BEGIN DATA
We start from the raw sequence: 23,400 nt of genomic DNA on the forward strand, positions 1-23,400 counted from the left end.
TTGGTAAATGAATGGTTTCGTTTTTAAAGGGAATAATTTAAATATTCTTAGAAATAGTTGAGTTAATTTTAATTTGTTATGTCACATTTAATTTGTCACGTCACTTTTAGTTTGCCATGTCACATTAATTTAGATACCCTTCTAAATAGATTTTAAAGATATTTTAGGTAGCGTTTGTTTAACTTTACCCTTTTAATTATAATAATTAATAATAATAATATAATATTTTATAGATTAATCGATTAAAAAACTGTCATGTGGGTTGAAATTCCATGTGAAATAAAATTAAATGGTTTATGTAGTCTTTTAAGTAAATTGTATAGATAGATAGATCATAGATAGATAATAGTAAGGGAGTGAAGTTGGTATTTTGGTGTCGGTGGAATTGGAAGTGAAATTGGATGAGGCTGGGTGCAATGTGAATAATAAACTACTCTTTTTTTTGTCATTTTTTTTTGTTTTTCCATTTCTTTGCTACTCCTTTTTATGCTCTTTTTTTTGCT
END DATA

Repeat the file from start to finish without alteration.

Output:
We start from the raw sequence: 23,400 nt of genomic DNA on the forward strand, positions 1-23,400 counted from the left end.
TTGGTAAATGAATGGTTTCGTTTTTAAAGGGAATAATTTAAATATTCTTAGAAATAGTTGAGTTAATTTTAATTTGTTATGTCACATTTAATTTGTCACGTCACTTTTAGTTTGCCATGTCACATTAATTTAGATACCCTTCTAAATAGATTTTAAAGATATTTTAGGTAGCGTTTGTTTAACTTTACCCTTTTAATTATAATAATTAATAATAATAATATAATATTTTATAGATTAATCGATTAAAAAACTGTCATGTGGGTTGAAATTCCATGTGAAATAAAATTAAATGGTTTATGTAGTCTTTTAAGTAAATTGTATAGATAGATAGATCATAGATAGATAATAGTAAGGGAGTGAAGTTGGTATTTTGGTGTCGGTGGAATTGGAAGTGAAATTGGATGAGGCTGGGTGCAATGTGAATAATAAACTACTCTTTTTTTTGTCATTTTTTTTTGTTTTTCCATTTCTTTGCTACTCCTTTTTATGCTCTTTTTTTTGCT